Monday, December 3, 2012

I'll Always Be Childish, Call Me Maggie Simpson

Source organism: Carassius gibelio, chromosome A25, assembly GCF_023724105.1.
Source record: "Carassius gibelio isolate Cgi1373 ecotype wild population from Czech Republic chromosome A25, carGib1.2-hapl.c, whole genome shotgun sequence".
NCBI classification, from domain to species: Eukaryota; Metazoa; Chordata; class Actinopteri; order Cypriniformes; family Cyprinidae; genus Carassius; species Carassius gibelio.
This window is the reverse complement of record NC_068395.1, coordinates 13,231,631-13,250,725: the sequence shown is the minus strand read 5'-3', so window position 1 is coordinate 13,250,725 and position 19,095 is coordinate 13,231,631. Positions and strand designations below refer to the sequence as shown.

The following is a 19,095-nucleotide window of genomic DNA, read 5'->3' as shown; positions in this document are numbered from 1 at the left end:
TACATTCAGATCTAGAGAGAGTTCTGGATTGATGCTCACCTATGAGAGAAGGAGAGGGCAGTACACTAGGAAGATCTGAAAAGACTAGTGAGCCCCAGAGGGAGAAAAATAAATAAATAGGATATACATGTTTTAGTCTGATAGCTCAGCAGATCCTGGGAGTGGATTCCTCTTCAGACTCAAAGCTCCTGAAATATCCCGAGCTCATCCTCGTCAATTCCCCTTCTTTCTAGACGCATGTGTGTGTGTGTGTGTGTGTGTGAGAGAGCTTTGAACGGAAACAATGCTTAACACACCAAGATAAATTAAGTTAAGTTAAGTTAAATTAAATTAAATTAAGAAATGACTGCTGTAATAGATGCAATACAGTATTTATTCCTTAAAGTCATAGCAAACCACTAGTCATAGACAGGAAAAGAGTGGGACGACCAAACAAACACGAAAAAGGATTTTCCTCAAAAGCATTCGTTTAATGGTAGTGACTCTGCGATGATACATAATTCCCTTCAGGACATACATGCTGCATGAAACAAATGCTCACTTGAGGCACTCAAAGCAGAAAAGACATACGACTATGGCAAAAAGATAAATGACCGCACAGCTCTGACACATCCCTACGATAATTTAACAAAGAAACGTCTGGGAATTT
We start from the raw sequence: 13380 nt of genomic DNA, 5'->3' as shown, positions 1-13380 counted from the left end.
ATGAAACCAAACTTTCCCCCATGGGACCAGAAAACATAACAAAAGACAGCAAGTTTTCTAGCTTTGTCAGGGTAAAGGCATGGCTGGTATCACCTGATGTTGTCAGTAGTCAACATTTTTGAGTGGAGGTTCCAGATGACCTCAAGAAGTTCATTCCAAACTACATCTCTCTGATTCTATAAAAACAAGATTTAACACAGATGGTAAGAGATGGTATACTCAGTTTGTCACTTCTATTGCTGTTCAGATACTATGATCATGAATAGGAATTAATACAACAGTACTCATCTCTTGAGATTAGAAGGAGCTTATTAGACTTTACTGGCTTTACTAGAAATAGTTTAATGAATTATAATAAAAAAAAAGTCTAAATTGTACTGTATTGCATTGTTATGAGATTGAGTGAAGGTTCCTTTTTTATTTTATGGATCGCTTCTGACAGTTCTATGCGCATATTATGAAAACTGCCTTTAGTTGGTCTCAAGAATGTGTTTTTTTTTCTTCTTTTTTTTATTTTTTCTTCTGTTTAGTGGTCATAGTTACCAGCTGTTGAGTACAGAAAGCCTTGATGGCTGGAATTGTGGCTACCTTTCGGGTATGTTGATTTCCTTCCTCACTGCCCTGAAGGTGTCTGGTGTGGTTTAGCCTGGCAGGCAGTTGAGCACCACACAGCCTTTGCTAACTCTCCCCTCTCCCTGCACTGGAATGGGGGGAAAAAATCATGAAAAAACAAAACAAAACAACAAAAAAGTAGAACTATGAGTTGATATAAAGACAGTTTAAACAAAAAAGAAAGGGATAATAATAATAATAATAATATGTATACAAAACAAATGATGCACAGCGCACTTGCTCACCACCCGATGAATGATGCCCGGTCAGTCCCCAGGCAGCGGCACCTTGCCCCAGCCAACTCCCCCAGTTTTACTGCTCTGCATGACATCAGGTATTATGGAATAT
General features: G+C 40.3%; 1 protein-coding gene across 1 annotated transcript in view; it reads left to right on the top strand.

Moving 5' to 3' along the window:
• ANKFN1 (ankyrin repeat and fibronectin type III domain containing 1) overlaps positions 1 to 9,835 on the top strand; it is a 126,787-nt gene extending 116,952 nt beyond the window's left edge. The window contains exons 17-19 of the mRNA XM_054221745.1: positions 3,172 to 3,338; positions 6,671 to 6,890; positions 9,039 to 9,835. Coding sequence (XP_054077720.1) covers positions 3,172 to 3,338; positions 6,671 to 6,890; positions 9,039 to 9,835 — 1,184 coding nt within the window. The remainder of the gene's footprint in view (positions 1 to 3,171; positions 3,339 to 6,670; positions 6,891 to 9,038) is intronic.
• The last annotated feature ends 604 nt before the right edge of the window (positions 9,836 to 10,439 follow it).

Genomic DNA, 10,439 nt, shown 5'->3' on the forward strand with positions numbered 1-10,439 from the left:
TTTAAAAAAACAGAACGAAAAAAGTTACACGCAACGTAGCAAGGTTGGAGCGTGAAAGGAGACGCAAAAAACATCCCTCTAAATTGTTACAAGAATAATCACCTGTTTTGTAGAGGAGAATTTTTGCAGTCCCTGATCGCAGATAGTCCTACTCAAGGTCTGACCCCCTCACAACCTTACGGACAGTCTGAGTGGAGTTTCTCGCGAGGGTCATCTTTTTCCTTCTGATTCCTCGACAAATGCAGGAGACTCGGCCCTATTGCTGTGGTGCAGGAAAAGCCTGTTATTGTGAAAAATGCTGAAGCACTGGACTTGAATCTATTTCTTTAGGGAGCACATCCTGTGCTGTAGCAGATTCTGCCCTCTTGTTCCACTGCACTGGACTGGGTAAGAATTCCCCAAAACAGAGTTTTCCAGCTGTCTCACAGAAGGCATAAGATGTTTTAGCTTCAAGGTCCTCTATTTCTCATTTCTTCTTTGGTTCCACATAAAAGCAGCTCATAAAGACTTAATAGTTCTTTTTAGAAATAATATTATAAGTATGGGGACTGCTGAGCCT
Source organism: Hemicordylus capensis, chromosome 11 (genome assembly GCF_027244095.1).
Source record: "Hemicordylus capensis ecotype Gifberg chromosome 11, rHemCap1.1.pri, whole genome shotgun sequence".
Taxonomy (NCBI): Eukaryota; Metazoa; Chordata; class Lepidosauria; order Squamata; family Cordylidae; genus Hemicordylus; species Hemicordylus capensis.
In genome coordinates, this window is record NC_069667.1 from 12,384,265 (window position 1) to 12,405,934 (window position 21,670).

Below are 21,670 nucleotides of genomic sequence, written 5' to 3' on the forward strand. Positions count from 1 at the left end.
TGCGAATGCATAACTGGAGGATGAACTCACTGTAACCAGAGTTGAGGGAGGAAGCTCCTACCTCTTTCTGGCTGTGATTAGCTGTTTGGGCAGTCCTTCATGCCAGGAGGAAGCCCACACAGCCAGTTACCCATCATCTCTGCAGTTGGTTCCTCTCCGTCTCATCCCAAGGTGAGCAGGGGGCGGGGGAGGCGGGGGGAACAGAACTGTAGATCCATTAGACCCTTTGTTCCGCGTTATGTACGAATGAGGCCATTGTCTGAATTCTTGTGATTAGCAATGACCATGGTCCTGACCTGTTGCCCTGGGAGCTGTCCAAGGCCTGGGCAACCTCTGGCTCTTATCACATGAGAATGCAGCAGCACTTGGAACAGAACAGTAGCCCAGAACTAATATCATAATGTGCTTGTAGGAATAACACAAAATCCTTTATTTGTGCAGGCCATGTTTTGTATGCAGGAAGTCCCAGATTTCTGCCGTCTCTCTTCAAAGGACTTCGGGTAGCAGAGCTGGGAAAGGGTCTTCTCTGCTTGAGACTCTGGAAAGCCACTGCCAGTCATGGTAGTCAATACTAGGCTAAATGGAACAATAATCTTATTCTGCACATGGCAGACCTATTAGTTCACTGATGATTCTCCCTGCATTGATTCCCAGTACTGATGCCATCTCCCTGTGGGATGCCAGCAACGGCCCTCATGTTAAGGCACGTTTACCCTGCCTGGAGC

This response was too long to be a comment so I’ve adjusted it a little. Peter’s post about Kendrick Lamar inspired me to look at rap artists that I admire. I wanted to write about Childish Gambino or Donald Glover if you will. Honestly, he’s not a very good rapper but his lyrics really struck a nerve for me. Don’t get me wrong, he writes about bitches and hoes and his own penis very frequently but he also raps about so much more than that. He has worked so hard to achieve the status he has now. He attended NYU’s School of the Arts, performed in a sketch comedy group named Derrick Comedy, wrote for 30 Rock starring Tina Fey, and stars in NBC’s hit show Community. On top of all of that, he has released 5 albums and many mixtapes in the past 4 years. What impresses me most about his rapping is that he addresses many of the biases and prejudices that young rappers receive from their peers. In his song “Fuck It All” he says I used to be a sweet dude, now Im so angry, look at what these girls and these fake niggas made me.” In context he’s talking about the HipHop culture and what it does to people. Earlier in the song he says “Cry when I'm writing, I don't really know why, I think its cause I can't really see myself an old guy, And that scares me, I wanna be around a while, But I feel my purpose goes beyond having raised a child, Bright lights, they tend to burn out fast, So I shine bright, But I'm scared that it won't last.” This reminded me of the video we watched in class today that said black men between the ages of 15-25 are more likely to die of a homicide than anything else. I respect Childish Gambino because he’s honest; he never owned a gun, he wasn’t part of a gang, and everyone said he was too “white” to make it as a rapper. But they’re wrong, he’ll be famous because he’s different; he’s worked hard and made an honest living. We need hiphop role models that are willing to change the perception of the music. While I don’t believe Childish Gambino is that role model, I appreciate that he is willing to acknowledge his fortunate up-bringing and the backlash he experienced from the hiphop community for not being “black enough” (whatever that means). Now if only he would stop talking about lady-folk in such a derogatory manner….

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